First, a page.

With every block, every attack repelled, every opportunity lost, England’s memories stirred; they could feel fresh scars starting to form. Kasper Schmeichel, the Danish goalkeeper, seemed to have decided to mount a one-man campaign to break English hearts. The clock ticked inexorably on, beyond 90 minutes, into extra time. Of course it went to extra time. England always goes to extra time.

This time, though, would be different. Denmark’s fatigue was so deep, so oppressive, and England’s resources so rich that those penalties, the ones that haunt English dreams, were not so close as they might have appeared. The dam had to break at some point: as Sterling darted past Joakim Maehle, an outstretched leg apparently clipping a heel, a penalty was awarded.

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Even then, though, it could not be straightforward. Whole universes burst into life and collapsed into themselves in the time it took the video referee to approve the decision. Harry Kane stepped up, struck the ball low, but Schmeichel saved it, once again, a final flashback of how things used to be, of what has gone before.

And then – after all that, after the last 90 minutes and the last three weeks and Croatia and Iceland and Costa Rica and Bloemfontein and the Wally with the Brolly and Baden-Baden and on, back into the mists of time, beyond Southgate and Chris Waddle and the Hand of God and all the rest of the pain and the regret of half a century – the moment came.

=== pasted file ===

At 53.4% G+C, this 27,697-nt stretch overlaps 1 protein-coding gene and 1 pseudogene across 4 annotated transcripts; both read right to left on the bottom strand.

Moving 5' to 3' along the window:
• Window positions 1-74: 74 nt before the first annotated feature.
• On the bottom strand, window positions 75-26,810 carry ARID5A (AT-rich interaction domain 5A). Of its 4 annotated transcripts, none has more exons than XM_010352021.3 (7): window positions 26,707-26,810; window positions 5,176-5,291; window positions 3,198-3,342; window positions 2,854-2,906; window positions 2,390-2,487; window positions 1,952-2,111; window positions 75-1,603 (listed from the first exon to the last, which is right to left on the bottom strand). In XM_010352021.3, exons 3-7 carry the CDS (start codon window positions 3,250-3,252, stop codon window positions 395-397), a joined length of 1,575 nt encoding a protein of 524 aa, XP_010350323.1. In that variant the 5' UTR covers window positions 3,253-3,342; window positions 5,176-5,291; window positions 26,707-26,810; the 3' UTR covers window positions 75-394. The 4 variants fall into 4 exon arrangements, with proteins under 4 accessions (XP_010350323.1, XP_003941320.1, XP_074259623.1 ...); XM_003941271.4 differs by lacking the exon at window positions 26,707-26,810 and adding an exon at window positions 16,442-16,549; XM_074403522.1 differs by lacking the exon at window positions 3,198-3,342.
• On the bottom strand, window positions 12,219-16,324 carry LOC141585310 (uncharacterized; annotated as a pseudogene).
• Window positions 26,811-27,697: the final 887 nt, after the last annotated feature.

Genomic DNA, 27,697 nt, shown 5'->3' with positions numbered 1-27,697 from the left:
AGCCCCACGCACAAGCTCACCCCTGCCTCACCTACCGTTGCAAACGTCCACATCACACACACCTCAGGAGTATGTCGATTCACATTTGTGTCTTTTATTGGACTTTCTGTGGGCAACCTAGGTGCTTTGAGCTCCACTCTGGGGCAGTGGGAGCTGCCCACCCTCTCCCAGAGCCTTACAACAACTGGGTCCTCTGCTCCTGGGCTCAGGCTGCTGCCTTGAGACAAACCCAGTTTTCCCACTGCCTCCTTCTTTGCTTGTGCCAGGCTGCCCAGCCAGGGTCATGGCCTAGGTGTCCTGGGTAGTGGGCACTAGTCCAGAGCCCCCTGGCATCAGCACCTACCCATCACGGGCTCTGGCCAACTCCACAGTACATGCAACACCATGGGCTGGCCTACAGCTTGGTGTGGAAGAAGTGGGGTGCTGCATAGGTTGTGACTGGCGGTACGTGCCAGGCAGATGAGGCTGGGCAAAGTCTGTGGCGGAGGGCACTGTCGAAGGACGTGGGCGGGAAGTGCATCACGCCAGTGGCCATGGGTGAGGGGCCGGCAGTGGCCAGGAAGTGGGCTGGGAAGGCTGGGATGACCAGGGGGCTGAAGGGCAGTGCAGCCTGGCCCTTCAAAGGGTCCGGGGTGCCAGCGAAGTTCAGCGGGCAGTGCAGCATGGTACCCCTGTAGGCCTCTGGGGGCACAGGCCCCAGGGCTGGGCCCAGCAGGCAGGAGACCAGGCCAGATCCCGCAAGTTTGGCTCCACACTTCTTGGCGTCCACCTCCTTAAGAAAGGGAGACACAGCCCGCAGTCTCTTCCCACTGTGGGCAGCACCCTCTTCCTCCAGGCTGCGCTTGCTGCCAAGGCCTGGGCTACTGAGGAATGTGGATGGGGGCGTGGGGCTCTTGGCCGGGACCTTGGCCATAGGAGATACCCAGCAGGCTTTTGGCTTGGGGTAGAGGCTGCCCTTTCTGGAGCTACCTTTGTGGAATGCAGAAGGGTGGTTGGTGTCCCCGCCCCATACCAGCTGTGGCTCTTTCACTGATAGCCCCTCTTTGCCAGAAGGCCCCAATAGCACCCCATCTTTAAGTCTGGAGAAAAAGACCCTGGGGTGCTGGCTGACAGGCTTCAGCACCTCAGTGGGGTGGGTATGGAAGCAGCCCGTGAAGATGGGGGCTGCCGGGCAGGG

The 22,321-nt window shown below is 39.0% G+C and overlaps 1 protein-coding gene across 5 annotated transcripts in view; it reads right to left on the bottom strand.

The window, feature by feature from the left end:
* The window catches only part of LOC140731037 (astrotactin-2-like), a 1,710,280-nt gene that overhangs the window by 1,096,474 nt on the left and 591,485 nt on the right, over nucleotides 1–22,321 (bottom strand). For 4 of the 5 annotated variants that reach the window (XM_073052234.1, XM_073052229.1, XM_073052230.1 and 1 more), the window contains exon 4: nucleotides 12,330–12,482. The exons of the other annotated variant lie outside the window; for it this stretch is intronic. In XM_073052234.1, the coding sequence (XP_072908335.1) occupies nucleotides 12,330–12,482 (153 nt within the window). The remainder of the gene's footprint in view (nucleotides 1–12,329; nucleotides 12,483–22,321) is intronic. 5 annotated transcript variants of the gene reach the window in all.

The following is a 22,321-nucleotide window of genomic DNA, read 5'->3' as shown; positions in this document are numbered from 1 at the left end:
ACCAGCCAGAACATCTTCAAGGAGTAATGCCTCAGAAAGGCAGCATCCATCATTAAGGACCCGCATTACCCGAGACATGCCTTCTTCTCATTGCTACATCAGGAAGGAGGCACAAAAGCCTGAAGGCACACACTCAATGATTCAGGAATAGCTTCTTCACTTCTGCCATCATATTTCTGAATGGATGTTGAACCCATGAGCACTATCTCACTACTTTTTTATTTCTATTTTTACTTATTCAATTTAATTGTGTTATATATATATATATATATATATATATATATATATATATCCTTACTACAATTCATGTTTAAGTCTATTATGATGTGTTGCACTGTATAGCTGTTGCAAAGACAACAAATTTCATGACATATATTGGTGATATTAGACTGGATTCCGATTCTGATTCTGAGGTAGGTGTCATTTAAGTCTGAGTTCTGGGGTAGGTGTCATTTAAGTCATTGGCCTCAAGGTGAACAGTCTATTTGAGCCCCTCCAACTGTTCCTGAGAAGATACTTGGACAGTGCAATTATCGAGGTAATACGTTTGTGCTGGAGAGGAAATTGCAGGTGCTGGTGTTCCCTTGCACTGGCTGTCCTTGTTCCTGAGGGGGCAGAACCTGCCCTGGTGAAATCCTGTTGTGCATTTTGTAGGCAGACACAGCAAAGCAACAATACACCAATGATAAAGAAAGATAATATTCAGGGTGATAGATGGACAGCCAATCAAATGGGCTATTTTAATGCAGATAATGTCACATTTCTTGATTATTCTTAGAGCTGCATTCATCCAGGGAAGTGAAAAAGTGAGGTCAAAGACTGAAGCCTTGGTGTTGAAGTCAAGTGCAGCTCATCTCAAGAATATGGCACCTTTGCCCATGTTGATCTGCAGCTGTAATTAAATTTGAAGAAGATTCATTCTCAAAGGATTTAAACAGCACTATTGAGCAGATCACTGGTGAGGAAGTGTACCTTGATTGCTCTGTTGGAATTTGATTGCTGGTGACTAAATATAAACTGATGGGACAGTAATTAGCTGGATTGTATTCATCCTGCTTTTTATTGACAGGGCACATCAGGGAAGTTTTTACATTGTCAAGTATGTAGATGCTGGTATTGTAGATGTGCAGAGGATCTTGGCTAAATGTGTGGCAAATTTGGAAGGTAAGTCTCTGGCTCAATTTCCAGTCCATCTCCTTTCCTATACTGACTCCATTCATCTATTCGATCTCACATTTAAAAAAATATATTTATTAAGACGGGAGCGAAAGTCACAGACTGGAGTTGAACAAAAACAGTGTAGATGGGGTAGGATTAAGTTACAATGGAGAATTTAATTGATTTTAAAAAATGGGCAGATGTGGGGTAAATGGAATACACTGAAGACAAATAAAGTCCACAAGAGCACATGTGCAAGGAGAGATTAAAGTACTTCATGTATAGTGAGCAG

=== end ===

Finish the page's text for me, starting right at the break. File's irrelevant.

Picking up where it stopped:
It did so almost in slow motion, as though it was there to be savored, to make up for all that had gone before. The ball rolled to Kane. Schmeichel was still scrambling to his feet. The goal, and the country, waited. And then everything cycled forward, in the time it took to blink, and Kane was sliding on his knees and his teammates were enveloping him and Wembley was melting above him and around him.

The years of hurt are not over. England has won nothing yet. Italy, certainly, will be by some distance the finest, strongest team it has faced in either of the two tournaments for which Southgate has been in charge.

But England is back in a major final. Whatever this edition of the jersey means, for generations to come, it will be something different. It might be a new form of agony. It might be something else, something that does not have to be threaded with irony. Either way, the cycle of the same old suffering is at an end. That, perhaps, is where the lightness may come.